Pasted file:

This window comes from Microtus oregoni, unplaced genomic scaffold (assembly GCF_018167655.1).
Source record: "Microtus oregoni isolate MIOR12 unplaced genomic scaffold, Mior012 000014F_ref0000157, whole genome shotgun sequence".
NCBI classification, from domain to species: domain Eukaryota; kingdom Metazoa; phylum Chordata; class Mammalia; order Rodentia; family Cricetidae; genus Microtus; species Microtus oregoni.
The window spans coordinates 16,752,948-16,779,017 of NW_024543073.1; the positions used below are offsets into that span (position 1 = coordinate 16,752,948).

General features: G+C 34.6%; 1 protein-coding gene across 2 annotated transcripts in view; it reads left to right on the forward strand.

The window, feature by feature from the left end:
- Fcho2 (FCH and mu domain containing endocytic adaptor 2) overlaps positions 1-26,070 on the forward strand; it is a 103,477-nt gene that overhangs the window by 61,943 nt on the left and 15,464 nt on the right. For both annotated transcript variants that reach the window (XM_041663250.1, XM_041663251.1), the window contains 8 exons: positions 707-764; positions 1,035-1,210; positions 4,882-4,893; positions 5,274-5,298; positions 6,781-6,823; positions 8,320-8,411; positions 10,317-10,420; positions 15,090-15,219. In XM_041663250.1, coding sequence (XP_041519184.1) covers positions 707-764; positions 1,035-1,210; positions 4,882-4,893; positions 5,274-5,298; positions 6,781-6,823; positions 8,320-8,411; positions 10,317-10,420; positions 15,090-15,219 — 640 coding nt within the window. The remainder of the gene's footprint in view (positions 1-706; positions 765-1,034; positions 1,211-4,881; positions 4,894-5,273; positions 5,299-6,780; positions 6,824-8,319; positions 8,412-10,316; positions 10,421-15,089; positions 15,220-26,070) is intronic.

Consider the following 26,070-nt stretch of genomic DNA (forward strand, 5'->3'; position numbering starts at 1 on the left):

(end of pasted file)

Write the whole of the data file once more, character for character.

This window comes from Microtus oregoni, unplaced genomic scaffold (assembly GCF_018167655.1).
Source record: "Microtus oregoni isolate MIOR12 unplaced genomic scaffold, Mior012 000014F_ref0000157, whole genome shotgun sequence".
NCBI classification, from domain to species: domain Eukaryota; kingdom Metazoa; phylum Chordata; class Mammalia; order Rodentia; family Cricetidae; genus Microtus; species Microtus oregoni.
The window spans coordinates 16,752,948-16,779,017 of NW_024543073.1; the positions used below are offsets into that span (position 1 = coordinate 16,752,948).

General features: G+C 34.6%; 1 protein-coding gene across 2 annotated transcripts in view; it reads left to right on the forward strand.

The window, feature by feature from the left end:
- Fcho2 (FCH and mu domain containing endocytic adaptor 2) overlaps positions 1-26,070 on the forward strand; it is a 103,477-nt gene that overhangs the window by 61,943 nt on the left and 15,464 nt on the right. For both annotated transcript variants that reach the window (XM_041663250.1, XM_041663251.1), the window contains 8 exons: positions 707-764; positions 1,035-1,210; positions 4,882-4,893; positions 5,274-5,298; positions 6,781-6,823; positions 8,320-8,411; positions 10,317-10,420; positions 15,090-15,219. In XM_041663250.1, coding sequence (XP_041519184.1) covers positions 707-764; positions 1,035-1,210; positions 4,882-4,893; positions 5,274-5,298; positions 6,781-6,823; positions 8,320-8,411; positions 10,317-10,420; positions 15,090-15,219 — 640 coding nt within the window. The remainder of the gene's footprint in view (positions 1-706; positions 765-1,034; positions 1,211-4,881; positions 4,894-5,273; positions 5,299-6,780; positions 6,824-8,319; positions 8,412-10,316; positions 10,421-15,089; positions 15,220-26,070) is intronic.

Consider the following 26,070-nt stretch of genomic DNA (forward strand, 5'->3'; position numbering starts at 1 on the left):